You're in luck - there's a book you can buy!
In my experience, once you get to large projects, you need to get some help...
Firstly, install Sonar, and configure it to inspect the project. It provides a high-level overview of the codebase, and highlights areas that look risky - when taking over a codebase, it's important to know if you're looking at a well-designed app, or a pile of badger droppings. Even though static analysis is a very blunt instrument, and likely to be wrong in many cases, it's a pretty good start. Run for the hills if you see "rules compliance" below around 75%.
I'd spend a decent amount of time looking through the Sonar analysis, and maybe adding some additional reports using the plug-ins depending on what you find.
Next, I'd make sure I understand the build and deploy process inside out. Most of the time, you can work out what the code does, even if it is a bit crazy - but deployments are often voodoo, with many exciting failure modes. Get a test environment, and make sure you can compile and deploy the application from scratch - that's really the best way of understanding the moving parts.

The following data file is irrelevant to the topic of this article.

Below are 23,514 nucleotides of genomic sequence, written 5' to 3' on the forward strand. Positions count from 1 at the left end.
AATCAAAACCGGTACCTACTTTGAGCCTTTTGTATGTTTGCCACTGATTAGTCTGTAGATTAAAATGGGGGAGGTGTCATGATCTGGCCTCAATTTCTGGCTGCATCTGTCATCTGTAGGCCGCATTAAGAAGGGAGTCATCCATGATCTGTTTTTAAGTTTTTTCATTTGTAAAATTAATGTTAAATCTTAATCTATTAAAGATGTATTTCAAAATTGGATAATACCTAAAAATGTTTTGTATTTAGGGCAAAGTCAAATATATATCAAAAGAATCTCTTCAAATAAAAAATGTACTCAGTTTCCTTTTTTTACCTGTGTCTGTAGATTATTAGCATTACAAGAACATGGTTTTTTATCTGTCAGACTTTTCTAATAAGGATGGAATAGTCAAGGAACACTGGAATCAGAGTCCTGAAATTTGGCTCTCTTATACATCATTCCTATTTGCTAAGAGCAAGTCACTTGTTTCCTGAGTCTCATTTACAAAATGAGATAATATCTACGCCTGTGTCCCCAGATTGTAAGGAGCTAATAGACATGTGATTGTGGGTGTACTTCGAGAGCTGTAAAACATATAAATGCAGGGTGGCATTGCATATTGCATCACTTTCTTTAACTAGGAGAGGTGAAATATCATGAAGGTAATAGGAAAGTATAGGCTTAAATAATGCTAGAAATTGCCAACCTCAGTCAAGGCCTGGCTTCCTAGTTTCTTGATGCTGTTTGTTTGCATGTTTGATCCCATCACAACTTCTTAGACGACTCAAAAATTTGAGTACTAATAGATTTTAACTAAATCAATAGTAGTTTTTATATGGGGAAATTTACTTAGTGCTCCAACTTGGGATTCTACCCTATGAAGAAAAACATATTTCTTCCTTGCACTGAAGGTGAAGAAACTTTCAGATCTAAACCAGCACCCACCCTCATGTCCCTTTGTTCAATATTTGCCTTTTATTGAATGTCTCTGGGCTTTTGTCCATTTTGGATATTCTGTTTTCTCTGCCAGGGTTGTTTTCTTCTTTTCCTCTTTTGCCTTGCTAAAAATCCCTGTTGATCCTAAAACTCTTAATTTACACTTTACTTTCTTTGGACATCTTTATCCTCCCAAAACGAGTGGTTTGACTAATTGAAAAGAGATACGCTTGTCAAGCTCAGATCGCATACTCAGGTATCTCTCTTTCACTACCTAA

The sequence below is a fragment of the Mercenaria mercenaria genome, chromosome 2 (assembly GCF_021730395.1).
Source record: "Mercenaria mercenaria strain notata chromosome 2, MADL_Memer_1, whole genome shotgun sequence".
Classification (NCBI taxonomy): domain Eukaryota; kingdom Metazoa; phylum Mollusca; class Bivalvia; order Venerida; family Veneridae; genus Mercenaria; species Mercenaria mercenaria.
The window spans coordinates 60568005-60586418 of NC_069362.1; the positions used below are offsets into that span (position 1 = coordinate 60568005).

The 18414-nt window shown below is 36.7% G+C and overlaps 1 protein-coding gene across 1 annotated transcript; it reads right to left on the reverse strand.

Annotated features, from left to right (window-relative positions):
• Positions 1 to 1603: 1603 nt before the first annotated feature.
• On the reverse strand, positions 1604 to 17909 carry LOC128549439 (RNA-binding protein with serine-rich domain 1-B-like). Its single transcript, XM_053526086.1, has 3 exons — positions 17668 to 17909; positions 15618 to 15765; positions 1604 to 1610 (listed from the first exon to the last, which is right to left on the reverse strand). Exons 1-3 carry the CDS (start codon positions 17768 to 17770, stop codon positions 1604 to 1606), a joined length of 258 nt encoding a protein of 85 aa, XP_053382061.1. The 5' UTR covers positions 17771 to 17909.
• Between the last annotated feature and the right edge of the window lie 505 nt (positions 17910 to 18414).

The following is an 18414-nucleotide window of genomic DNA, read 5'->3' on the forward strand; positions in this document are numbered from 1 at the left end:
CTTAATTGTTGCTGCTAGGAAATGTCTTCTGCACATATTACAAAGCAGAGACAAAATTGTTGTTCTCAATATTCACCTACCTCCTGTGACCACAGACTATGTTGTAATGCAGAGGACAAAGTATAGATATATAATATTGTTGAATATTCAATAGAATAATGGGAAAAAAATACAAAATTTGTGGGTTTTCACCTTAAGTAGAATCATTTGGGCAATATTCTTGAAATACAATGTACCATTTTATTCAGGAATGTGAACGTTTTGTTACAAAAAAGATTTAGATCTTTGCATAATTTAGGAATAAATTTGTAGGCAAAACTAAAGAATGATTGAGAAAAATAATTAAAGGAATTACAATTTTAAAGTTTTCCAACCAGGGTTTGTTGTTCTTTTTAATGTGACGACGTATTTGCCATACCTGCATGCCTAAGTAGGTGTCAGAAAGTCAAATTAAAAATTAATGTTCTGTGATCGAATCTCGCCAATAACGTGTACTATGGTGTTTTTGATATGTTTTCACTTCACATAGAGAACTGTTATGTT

While you're doing this, it makes sense to set up your own revision control system, continuous integration environment etc.
Finally, any kind of testing information you can find is a huge help - either automated (Junit, Selenium etc.) or even in the form of test scripts. After all, how can you know whether an application is working as expected if you don't know what to expect? If you don't have any tests, I'd strongly recommend starting by writing your own unit tests. It's a brilliant way of getting to grips with someone else's code - and if you can't write unit tests for some reason, that's usually another sign to look for a new job.